3 min

QP: Ask a simple question

The topic of the day was raw sewage, as
Nycole Turmel kicked off question period. News that new federal regulations on
wastewater treatment would mean some hefty budget burdens on municipalities
left Turmel wondering where the money for these infrastructure projects was
going to come from. It was James Moore’s turn to be backup PM today, and he
accused the NDP of simply voting against the budget that would help these
municipalities. Peter Julian wondered why the government wasn’t creating jobs
(Ted Menzies: We have a plan to do that – it was the Economic Action Plan™ that
you voted against), and Ralph Goodale, filling in for Bob Rae, asked about the
government’s insistence on raising EI premiums (Moore: Support our low-tax

Charlie Angus and Alexandre Boulerice
teamed up to kick off round two, as they often do, returning to their favourite
topic of the G8 legacy – in this case, new revelations about costs for
renovations at Deerhurst Resort. But did Tony Clement get up to answer? No.
And with both John Baird and Deepak Obhrai out of the House, it fell to Bob
Dechert to obfuscate by extolling all the good things that happened at the
G8 meeting in Deerhurst. Hélène Laverdière asked about sanctions on Syria
(Dechert: We’re calling for tougher ones right now); Matthew Kellway asked
about a new half-billion-dollar line item for a US military satellite (Fantino:
Our recent operations have shown the need for secure communications); and Guy
Caron asked a question about the F-35s (Fantino: They’re the bestest planes in
the history of ever!). Sean Casey and Francis Scarpaleggia asked about those
wastewater regulations, paying particular attention to harbours in Halifax and
Charlottetown (Kent: We’ve invested $3 billion in infrastructure, and they get
another $2 billion from the gas tax transfer), and John McKay also asked about
that satellite spending. Claude Gravelle asked about the unrest in the Conservative
benches over asbestos (Paradis: Crysotile can be used safely! Really!), and Megan
Leslie asked about ozone monitoring (Kent: Environment Canada is still
monitoring ozone).

Round three saw questions on media vetting
for the RCMP; provincial input on the omnibus crime bill; a government briefing
note on the ozone cuts related to the two different types of monitoring, and
when Kent didn’t answer, Justin Trudeau asked Kent if he knew what ozone was
and if he knew the difference between its impact at low and high altitudes (Kent
could not answer and simply obfuscated); our “broken” fisheries; the minister
insulting seasonal workers; a prescription drug shortage (Aglukkaq: I totally
took leadership and told the drug companies to take action or face
regulation!); concussions in children’s hockey; and child poverty.

In the foyer afterward, Trudeau scrummed
with reporters on his question. “The question of what Canada’s doing around
monitoring the ozone layer over the past months and years has come up many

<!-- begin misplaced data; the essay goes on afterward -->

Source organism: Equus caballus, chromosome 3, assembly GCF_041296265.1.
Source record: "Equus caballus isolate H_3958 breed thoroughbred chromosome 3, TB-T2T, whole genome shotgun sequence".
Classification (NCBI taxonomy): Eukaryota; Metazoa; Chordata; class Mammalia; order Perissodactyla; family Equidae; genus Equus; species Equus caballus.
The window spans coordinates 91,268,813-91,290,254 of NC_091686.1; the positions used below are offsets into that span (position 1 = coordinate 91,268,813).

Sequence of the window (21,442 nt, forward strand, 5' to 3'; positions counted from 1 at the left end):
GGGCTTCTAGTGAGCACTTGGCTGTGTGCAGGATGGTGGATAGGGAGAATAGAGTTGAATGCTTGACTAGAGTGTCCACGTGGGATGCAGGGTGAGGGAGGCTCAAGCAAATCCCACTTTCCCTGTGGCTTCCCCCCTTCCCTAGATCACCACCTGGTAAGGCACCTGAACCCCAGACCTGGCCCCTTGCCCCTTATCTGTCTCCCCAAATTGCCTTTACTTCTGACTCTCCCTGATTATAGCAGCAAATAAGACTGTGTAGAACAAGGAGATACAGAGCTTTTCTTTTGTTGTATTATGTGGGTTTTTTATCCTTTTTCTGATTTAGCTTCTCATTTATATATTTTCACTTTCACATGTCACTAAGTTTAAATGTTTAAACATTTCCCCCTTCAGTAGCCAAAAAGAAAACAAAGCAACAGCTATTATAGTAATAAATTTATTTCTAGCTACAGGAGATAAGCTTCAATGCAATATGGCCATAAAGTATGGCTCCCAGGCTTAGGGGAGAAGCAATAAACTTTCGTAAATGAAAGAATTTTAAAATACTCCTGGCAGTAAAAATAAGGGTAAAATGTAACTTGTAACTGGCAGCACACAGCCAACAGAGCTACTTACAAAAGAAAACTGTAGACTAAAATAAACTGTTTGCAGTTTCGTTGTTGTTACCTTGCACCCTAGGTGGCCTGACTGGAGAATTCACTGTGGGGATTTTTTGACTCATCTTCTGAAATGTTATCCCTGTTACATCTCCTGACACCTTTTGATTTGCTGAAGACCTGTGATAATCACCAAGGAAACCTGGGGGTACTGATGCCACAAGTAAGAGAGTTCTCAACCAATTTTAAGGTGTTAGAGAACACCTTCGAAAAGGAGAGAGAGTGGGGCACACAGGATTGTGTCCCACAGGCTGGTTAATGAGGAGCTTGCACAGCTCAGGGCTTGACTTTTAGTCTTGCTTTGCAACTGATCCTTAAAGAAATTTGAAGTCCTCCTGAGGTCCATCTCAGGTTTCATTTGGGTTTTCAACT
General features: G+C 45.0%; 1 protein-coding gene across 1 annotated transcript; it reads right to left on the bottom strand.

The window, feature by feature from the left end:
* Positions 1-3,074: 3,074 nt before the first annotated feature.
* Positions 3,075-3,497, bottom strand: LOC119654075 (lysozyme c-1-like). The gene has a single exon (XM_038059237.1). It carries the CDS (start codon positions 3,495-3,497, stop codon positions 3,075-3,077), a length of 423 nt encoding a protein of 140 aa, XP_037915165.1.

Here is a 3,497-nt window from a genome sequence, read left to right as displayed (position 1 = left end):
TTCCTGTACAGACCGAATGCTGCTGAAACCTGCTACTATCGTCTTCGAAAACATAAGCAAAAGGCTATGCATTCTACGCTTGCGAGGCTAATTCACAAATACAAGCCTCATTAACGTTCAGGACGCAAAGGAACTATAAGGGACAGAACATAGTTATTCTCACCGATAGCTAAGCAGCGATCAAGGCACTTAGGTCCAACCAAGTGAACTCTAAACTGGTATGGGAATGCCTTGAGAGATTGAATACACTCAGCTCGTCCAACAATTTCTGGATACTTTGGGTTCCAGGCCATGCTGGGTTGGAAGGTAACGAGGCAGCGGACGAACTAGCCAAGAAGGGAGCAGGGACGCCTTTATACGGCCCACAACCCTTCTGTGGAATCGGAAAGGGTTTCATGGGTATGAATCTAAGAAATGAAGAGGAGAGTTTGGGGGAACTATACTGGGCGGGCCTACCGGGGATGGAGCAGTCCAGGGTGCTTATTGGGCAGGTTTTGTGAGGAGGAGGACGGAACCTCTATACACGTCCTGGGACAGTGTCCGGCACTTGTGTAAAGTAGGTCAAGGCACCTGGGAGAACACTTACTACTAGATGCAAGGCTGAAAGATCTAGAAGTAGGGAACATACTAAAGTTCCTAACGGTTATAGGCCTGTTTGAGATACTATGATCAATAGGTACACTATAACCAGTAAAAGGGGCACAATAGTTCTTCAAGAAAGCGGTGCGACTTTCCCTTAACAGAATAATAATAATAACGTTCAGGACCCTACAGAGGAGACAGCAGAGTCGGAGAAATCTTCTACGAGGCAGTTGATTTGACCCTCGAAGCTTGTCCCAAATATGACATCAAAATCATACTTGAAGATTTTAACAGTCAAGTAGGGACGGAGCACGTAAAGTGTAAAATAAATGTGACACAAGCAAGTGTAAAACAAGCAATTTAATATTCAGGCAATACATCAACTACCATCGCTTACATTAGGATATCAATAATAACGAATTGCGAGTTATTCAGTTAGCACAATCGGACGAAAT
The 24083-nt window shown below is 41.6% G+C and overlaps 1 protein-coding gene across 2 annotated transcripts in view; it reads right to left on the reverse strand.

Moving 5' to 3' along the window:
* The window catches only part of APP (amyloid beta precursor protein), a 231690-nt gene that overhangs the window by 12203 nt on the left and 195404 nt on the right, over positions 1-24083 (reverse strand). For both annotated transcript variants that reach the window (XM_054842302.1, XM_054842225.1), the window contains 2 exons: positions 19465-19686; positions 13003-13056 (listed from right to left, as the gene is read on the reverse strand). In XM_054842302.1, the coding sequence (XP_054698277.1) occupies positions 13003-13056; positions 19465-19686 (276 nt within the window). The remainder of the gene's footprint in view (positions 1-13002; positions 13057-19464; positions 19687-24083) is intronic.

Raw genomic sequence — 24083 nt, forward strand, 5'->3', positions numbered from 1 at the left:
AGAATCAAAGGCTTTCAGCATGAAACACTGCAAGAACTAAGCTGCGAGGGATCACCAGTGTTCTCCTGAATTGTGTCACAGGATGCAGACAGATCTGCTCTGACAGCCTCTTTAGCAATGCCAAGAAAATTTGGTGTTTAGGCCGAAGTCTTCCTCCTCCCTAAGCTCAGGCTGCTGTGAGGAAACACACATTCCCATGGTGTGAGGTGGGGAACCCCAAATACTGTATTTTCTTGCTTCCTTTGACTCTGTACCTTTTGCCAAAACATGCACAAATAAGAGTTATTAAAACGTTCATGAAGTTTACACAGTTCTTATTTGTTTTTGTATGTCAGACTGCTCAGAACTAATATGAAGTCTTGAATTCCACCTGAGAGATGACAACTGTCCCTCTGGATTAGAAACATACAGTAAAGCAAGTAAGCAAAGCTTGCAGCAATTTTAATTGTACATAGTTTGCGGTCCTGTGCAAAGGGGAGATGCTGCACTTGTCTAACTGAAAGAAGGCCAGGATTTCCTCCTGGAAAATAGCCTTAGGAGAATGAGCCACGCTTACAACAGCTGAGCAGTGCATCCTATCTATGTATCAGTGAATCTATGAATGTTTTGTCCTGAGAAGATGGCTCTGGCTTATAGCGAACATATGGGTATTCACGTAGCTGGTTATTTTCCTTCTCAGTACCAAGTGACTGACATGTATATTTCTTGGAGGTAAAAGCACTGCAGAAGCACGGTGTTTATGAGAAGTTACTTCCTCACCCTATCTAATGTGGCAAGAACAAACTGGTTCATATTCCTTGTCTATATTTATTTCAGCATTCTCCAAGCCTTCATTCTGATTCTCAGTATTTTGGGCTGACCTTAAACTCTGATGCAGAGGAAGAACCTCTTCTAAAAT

times in the House, and we’ve got nothing but political obfuscation from the minister of the environment. This led me to be concerned that perhaps, as we had
a minister of science who couldn’t define evolution, now perhaps we have a
minister of the environment who does not know what ozone is. Kirsty [Duncan,
the environment critic] and I have been talking about this – almost joking – for a
few weeks, about what would it be like to stand up and ask the minister of the
environment if he could define ozone, and just give him a total opportunity to
make me look like a fool for asking a question that he would obviously know the
answer to. The answer, by the way, is fairly simple – it’s an oxygen molecule
with three parts, O3. It’s bad for us on low levels because it’s a contributor
to smog, and it’s very good for us at high levels of altitude because it
reflects ultraviolet radiation. He could have said that – he didn’t. He was not
able – I’m sure he’s right now going to Wikipedia and is going to have an
answer for anyone who asks him – but the fact that this government has ignored
the science, that he was unable to make me look like a fool by asking such a
simple question means about when we think about the Bali negotiations going on
right now that he’s not attending – or has not attended yet – on the renewal of
the Montreal Protocol on the ozone layer, which was signed in 1987 by a
Progressive Conservative government of Canada, and it also makes you wonder if
he understands the climate science that he’s going to be representing us at in
Durban in a short while.”

Sartorially speaking, it was a pretty bleak
day in the House, so no one is being awarded snaps. Style citations, however,
are numerous, starting with both Jamie Nicholls and Raymond Côté for each
wearing a black suit with a fluorescent blue shirt (Nicholls had a black tie, Côté
a light-blue one), and to Candice Hoeppner for an awful black dress with a
mystifying green and brown pattern. Dishonourable mention goes out to Megan
 for a yellow top (with a dubious front drape feature) with – you guessed
it – a black jacket.

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